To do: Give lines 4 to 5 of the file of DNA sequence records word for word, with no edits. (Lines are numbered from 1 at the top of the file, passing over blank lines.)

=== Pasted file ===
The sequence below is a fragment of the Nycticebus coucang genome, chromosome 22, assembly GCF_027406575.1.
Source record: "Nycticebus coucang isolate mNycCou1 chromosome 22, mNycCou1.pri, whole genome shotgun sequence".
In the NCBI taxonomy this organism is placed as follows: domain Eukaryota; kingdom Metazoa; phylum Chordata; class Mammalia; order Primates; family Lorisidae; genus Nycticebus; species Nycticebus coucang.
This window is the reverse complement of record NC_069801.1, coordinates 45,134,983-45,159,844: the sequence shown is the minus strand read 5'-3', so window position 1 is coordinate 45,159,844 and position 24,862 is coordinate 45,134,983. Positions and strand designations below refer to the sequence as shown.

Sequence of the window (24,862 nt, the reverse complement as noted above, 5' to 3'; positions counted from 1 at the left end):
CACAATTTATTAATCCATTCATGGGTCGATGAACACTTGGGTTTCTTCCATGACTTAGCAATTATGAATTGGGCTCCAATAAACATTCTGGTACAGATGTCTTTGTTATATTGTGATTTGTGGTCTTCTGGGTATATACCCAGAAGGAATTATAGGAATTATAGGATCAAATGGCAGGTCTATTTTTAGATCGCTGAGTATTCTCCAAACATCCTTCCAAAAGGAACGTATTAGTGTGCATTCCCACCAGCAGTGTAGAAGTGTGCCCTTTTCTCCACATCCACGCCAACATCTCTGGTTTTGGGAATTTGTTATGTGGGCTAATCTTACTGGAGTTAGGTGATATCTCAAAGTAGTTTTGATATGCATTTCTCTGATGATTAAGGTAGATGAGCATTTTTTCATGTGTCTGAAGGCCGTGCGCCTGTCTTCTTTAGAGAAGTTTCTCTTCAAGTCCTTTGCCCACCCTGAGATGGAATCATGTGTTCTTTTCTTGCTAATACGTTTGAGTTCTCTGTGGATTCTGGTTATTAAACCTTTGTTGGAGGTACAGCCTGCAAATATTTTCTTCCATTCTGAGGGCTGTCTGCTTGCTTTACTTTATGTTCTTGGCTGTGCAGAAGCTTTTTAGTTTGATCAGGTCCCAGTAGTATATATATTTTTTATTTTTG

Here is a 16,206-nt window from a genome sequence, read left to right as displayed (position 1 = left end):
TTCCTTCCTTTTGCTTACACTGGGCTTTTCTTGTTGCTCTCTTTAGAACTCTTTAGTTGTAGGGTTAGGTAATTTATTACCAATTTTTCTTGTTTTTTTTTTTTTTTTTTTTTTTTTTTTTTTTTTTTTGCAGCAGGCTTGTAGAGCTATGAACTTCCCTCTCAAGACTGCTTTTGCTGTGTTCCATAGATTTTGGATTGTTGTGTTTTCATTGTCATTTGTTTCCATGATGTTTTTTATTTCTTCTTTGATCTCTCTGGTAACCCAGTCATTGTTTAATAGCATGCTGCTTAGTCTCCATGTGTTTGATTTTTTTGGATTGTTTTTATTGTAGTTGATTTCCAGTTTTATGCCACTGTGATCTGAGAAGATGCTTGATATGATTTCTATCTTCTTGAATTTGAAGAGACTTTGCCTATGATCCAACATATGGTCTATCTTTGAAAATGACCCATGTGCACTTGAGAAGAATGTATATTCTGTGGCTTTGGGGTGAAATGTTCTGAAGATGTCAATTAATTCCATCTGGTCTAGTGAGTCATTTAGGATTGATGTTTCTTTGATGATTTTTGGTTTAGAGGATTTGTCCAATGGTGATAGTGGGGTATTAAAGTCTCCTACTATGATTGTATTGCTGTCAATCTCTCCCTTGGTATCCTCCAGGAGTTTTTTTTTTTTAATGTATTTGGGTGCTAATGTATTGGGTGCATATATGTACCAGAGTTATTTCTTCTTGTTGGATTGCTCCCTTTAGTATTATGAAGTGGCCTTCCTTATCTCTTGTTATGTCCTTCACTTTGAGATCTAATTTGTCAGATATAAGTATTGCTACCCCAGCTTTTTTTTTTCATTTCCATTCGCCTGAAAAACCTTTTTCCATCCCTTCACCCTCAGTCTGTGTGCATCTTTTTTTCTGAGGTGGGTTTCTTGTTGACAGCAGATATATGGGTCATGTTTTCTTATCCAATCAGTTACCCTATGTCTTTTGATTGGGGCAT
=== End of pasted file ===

This window is the reverse complement of record NC_069801.1, coordinates 45,134,983-45,159,844: the sequence shown is the minus strand read 5'-3', so window position 1 is coordinate 45,159,844 and position 24,862 is coordinate 45,134,983. Positions and strand designations below refer to the sequence as shown.

Sequence of the window (24,862 nt, the reverse complement as noted above, 5' to 3'; positions counted from 1 at the left end):